Edward Priestley, Baltimore

Side Table with Figural Legs

FAPG 18599D

c. 1826

Side Table with Figural Legs, about 1826
Edward Priestley (1778–1837), Baltimore, Maryland (active 1802–37)
Mahogany (secondary woods: mahogany, oak, pine, and poplar), with gilt-brass and cut-glass knobs
43 7/8 in. high, 40 3/4 in. high (to table surface), 75 13/16 in. long, 27 11/16 in. deep

Side Table with Figural Legs, about 1826
Edward Priestley (1778–1837), Baltimore, Maryland (active 1802–37)
Mahogany (secondary woods: mahogany, oak, pine, and poplar), with gilt-brass and cut-glass knobs
43 7/8 in. high, 40 3/4 in. high (to table surface), 75 13/16 in. long, 27 11/16 in. deep 

Detail of carved "mummy head" leg

Description

Side Table with Figural Legs, about 1826
Edward Priestley (1778–1837), Baltimore, Maryland (active 1802–37)
Mahogany (secondary woods: mahogany, oak, pine, and poplar), with gilt-brass and cut-glass knobs
43 7/8 in. high, 40 3/4 in. high (to table surface), 75 13/16 in. long, 27 11/16 in. deep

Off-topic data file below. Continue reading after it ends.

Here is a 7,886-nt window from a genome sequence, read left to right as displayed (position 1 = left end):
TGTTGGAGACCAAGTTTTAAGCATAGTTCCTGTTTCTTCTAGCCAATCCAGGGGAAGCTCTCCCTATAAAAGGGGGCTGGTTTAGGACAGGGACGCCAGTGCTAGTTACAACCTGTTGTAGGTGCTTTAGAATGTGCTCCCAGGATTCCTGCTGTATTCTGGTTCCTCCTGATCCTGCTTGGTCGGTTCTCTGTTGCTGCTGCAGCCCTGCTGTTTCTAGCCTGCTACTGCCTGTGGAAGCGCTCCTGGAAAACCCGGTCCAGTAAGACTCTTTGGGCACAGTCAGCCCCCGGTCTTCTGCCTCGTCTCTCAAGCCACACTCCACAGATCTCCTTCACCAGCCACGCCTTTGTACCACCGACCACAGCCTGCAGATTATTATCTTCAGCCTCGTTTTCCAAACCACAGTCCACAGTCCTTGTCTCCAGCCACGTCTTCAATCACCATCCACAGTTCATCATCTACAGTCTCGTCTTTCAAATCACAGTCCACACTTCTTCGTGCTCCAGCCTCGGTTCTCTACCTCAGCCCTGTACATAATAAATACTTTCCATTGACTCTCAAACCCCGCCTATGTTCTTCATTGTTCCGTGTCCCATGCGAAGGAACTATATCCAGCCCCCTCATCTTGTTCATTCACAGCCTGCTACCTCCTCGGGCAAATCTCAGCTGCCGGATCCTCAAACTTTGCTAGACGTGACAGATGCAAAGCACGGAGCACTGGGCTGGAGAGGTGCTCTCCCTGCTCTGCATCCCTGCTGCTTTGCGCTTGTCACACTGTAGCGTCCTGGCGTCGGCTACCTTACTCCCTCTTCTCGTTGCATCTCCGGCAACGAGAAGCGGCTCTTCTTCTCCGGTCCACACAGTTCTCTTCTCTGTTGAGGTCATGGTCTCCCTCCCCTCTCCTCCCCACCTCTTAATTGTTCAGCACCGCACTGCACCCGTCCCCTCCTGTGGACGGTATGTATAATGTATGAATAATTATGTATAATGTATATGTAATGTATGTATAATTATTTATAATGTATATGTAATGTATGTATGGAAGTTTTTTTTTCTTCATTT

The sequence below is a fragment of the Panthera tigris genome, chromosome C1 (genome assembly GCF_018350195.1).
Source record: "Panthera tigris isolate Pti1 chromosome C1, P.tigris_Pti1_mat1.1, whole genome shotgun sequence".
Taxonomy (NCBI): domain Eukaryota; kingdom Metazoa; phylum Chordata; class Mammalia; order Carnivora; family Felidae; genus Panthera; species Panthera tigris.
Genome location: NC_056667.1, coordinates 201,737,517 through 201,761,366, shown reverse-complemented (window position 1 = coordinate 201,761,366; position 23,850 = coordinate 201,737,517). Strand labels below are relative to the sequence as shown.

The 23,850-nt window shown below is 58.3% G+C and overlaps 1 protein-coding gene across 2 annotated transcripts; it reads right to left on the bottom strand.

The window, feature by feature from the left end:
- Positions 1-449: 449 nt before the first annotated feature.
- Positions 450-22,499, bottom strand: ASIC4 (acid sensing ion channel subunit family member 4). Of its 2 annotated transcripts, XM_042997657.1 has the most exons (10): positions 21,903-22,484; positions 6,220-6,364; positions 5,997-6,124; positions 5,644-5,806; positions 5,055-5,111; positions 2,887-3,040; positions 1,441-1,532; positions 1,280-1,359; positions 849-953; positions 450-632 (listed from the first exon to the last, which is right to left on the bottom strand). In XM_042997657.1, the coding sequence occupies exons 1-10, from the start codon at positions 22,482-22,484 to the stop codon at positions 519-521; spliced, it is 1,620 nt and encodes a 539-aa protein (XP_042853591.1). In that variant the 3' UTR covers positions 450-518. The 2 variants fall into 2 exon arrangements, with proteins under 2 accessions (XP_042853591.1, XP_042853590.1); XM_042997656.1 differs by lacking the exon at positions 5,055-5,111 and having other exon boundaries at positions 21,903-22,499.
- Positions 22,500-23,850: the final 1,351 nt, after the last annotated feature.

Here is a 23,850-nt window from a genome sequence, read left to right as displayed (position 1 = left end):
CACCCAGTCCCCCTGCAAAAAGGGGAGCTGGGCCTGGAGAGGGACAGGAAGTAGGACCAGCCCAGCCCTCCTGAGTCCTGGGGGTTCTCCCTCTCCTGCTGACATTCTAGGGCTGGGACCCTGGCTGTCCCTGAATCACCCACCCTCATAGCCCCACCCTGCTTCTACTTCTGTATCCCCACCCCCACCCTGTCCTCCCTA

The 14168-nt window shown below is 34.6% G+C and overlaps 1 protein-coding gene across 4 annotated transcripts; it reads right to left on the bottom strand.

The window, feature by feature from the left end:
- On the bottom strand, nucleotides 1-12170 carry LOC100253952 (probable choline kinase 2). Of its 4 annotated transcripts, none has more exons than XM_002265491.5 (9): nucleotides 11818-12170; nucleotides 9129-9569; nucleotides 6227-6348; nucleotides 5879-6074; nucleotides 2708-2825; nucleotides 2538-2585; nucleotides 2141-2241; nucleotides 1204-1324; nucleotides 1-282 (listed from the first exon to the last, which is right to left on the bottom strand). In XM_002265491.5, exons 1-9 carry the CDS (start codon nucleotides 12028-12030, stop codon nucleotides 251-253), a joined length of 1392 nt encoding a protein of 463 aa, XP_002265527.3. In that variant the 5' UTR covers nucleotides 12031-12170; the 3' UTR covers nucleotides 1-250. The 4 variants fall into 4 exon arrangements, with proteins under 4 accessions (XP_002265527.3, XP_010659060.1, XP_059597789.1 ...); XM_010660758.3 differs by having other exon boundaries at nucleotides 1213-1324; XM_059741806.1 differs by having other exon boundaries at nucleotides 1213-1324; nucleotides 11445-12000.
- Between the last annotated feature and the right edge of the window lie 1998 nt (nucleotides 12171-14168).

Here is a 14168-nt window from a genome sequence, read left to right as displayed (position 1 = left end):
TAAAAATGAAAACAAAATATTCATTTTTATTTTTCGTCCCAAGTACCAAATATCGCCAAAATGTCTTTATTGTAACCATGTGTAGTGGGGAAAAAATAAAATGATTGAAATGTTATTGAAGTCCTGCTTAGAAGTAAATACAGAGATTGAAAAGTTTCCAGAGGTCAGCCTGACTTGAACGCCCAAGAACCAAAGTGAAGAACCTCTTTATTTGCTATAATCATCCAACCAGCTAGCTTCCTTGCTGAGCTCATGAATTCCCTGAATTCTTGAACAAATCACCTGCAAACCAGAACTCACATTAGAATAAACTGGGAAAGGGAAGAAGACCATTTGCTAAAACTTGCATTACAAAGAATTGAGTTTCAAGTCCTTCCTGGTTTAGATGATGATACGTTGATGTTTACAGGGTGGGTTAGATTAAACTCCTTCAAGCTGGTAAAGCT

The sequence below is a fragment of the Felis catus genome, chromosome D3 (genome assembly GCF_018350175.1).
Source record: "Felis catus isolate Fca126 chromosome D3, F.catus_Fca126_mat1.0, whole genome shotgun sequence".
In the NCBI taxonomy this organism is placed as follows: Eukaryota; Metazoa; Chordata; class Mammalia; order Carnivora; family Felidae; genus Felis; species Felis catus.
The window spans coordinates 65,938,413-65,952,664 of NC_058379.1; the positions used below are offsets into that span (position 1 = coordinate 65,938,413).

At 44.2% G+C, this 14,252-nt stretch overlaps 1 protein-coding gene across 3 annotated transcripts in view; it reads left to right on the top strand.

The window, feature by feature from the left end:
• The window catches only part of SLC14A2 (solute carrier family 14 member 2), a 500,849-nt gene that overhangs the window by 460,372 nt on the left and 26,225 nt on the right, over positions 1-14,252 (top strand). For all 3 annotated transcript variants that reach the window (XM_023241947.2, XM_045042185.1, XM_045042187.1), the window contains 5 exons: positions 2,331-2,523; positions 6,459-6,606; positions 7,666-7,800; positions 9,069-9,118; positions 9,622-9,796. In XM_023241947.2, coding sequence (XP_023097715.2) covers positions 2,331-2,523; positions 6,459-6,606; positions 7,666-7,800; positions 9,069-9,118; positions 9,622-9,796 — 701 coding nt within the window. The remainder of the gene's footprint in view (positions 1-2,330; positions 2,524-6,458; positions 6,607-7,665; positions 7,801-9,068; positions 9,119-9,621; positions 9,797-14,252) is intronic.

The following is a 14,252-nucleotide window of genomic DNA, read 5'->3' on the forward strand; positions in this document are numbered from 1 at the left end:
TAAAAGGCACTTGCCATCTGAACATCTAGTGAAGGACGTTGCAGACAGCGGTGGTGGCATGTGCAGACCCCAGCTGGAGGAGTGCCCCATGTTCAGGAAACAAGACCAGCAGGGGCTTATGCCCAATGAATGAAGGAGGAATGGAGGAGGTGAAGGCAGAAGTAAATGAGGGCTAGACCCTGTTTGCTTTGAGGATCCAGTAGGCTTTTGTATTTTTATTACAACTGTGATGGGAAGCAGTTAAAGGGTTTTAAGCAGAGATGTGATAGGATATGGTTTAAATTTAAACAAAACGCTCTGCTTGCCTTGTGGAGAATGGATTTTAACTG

EXHIBITED: Hirschl & Adler Galleries, New York, 2001–02, Of the Newest Fashion: Masterpieces of American Neo-Classical Decorative Arts, pp. 60 illus. in color detail of one mummy head, 61 illus. in color, 93 cat. 29

EX COLL.: sale 5370, Christie’s, New York, June 2, 1983, no. 194 illus., as Baltimore, 1820–30; to Mr. Fred Schwitz, Summerville, South Carolina, until 2001; to private collection, New York, until the present

Carved heads, such as those that ornament the present side table—bearded, mustachioed, and with Turkish or Middle Eastern headdresses with tassels—were referred to as “mummy heads” during the early nineteenth century, a generic term for heads ultimately drawn from sources inspired by Egyptian antiquity that became popular in England and France. Adaptations of “mummy heads” were published in Thomas Sheraton’s Cabinet Maker, Upholsterer and General Artist’s Encyclopedia (London, 1804) and later in Thomas Hope’s Household Furniture and Interior Decoration (London, 1807). 

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